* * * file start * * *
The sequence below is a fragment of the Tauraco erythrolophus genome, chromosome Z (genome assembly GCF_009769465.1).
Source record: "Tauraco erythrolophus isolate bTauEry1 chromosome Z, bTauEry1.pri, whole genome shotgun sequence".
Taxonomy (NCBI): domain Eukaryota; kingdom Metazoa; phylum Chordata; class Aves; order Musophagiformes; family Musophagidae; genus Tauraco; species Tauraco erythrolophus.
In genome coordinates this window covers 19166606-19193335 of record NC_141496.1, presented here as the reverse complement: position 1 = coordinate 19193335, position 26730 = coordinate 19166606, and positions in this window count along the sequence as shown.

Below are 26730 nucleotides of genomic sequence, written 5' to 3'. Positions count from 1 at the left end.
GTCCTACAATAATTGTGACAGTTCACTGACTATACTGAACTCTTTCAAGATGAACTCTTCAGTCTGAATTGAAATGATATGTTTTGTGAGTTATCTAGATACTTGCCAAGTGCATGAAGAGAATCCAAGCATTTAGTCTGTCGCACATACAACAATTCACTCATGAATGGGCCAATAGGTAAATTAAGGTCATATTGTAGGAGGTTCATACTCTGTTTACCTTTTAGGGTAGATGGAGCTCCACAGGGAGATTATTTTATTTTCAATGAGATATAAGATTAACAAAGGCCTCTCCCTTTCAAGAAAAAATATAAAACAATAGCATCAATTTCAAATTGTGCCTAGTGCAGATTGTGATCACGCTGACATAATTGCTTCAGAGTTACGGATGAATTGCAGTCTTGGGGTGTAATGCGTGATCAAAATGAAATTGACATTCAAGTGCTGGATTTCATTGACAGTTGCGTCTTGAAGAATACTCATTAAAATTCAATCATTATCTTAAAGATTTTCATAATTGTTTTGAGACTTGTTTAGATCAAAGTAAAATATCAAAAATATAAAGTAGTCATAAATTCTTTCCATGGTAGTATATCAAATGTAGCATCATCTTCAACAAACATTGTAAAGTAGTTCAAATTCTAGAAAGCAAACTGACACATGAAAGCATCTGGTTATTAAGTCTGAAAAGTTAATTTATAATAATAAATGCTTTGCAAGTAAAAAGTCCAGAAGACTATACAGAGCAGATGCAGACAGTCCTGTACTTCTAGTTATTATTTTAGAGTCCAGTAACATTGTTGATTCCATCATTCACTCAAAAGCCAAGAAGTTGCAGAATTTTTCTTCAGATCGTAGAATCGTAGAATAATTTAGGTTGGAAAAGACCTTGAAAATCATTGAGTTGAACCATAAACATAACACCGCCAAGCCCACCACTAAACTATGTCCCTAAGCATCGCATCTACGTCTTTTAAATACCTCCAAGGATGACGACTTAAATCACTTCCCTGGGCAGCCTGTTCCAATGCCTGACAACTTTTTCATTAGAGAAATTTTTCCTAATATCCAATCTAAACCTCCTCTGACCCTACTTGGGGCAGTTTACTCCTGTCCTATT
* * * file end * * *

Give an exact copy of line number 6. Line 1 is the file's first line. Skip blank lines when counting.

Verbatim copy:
GTCCTACAATAATTGTGACAGTTCACTGACTATACTGAACTCTTTCAAGATGAACTCTTCAGTCTGAATTGAAATGATATGTTTTGTGAGTTATCTAGATACTTGCCAAGTGCATGAAGAGAATCCAAGCATTTAGTCTGTCGCACATACAACAATTCACTCATGAATGGGCCAATAGGTAAATTAAGGTCATATTGTAGGAGGTTCATACTCTGTTTACCTTTTAGGGTAGATGGAGCTCCACAGGGAGATTATTTTATTTTCAATGAGATATAAGATTAACAAAGGCCTCTCCCTTTCAAGAAAAAATATAAAACAATAGCATCAATTTCAAATTGTGCCTAGTGCAGATTGTGATCACGCTGACATAATTGCTTCAGAGTTACGGATGAATTGCAGTCTTGGGGTGTAATGCGTGATCAAAATGAAATTGACATTCAAGTGCTGGATTTCATTGACAGTTGCGTCTTGAAGAATACTCATTAAAATTCAATCATTATCTTAAAGATTTTCATAATTGTTTTGAGACTTGTTTAGATCAAAGTAAAATATCAAAAATATAAAGTAGTCATAAATTCTTTCCATGGTAGTATATCAAATGTAGCATCATCTTCAACAAACATTGTAAAGTAGTTCAAATTCTAGAAAGCAAACTGACACATGAAAGCATCTGGTTATTAAGTCTGAAAAGTTAATTTATAATAATAAATGCTTTGCAAGTAAAAAGTCCAGAAGACTATACAGAGCAGATGCAGACAGTCCTGTACTTCTAGTTATTATTTTAGAGTCCAGTAACATTGTTGATTCCATCATTCACTCAAAAGCCAAGAAGTTGCAGAATTTTTCTTCAGATCGTAGAATCGTAGAATAATTTAGGTTGGAAAAGACCTTGAAAATCATTGAGTTGAACCATAAACATAACACCGCCAAGCCCACCACTAAACTATGTCCCTAAGCATCGCATCTACGTCTTTTAAATACCTCCAAGGATGACGACTTAAATCACTTCCCTGGGCAGCCTGTTCCAATGCCTGACAACTTTTTCATTAGAGAAATTTTTCCTAATATCCAATCTAAACCTCCTCTGACCCTACTTGGGGCAGTTTACTCCTGTCCTATT